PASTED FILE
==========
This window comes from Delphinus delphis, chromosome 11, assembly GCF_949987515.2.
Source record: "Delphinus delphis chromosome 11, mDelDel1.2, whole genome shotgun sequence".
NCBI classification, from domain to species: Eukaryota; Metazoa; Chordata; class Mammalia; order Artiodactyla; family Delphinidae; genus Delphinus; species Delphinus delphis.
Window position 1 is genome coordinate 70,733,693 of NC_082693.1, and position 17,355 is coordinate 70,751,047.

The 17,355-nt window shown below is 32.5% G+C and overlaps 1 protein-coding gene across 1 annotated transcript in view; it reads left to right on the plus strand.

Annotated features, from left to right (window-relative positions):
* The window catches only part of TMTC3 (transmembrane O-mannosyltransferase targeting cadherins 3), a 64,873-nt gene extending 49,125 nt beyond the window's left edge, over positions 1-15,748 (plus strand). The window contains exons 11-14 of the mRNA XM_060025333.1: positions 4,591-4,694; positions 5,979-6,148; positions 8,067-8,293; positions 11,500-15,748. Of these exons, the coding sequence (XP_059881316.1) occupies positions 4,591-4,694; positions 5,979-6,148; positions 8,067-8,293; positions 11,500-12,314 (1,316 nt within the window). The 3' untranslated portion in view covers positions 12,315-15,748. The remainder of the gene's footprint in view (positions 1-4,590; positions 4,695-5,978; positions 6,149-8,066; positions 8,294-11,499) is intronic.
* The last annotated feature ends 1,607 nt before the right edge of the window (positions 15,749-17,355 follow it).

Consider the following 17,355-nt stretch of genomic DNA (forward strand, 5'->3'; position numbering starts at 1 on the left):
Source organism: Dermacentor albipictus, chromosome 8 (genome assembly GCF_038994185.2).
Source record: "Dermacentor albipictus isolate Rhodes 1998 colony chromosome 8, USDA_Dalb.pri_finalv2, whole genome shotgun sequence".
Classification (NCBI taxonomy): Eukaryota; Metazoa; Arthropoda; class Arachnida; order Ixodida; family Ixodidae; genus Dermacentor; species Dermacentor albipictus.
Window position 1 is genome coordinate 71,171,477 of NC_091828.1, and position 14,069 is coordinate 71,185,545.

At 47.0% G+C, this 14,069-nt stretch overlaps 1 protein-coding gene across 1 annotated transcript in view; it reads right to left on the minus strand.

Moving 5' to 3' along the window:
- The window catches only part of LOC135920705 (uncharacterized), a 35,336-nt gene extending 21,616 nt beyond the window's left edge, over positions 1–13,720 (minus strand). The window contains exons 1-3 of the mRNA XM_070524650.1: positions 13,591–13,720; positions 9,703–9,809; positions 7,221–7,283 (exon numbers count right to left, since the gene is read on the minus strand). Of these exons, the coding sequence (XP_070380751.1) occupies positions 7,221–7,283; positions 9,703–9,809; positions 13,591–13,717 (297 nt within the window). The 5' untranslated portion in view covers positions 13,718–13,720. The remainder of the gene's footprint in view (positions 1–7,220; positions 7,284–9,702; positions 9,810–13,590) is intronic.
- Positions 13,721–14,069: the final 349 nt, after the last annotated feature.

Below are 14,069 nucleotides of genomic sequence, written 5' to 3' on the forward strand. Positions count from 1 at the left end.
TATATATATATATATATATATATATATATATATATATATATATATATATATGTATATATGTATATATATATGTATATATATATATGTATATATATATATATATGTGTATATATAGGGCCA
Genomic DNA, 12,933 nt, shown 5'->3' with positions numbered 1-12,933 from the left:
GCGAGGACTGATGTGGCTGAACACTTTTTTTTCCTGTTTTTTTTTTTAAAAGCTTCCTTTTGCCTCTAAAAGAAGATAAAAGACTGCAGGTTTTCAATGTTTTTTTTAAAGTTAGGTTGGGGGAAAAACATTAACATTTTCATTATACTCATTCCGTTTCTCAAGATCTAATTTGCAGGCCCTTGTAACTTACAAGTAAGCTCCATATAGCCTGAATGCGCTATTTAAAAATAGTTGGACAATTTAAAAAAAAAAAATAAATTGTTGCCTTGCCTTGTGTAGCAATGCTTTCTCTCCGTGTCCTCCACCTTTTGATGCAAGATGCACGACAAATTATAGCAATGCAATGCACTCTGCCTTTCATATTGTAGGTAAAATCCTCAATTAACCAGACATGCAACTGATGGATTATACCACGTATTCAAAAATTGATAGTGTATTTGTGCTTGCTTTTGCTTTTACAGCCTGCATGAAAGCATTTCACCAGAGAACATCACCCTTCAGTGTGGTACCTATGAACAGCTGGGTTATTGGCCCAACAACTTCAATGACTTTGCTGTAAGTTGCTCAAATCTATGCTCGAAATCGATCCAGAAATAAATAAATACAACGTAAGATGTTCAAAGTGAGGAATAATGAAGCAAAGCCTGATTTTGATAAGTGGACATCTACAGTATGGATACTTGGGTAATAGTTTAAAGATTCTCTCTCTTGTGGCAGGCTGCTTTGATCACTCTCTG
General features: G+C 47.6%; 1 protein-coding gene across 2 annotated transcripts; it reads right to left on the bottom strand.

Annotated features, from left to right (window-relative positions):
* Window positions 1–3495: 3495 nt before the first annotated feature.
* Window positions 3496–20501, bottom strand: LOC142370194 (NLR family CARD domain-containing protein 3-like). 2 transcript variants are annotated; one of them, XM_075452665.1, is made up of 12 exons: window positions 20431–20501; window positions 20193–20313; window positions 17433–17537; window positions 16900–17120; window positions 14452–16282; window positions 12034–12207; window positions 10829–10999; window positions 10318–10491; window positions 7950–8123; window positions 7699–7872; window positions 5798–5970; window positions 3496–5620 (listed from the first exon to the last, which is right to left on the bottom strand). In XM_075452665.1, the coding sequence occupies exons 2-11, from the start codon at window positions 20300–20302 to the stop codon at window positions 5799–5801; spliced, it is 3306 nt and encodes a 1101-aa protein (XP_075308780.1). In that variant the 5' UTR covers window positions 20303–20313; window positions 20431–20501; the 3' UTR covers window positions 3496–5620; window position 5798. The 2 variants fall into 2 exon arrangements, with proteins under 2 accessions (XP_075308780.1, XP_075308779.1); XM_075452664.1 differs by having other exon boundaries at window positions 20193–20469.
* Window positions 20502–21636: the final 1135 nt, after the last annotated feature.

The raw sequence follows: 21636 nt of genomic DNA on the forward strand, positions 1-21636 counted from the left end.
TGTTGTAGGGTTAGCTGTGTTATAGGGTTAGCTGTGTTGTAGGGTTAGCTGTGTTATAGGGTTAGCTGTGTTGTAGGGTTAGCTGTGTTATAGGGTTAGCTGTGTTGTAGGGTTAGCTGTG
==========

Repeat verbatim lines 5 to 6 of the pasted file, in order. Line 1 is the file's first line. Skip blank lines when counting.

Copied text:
The 17,355-nt window shown below is 32.5% G+C and overlaps 1 protein-coding gene across 1 annotated transcript in view; it reads left to right on the plus strand.

Annotated features, from left to right (window-relative positions):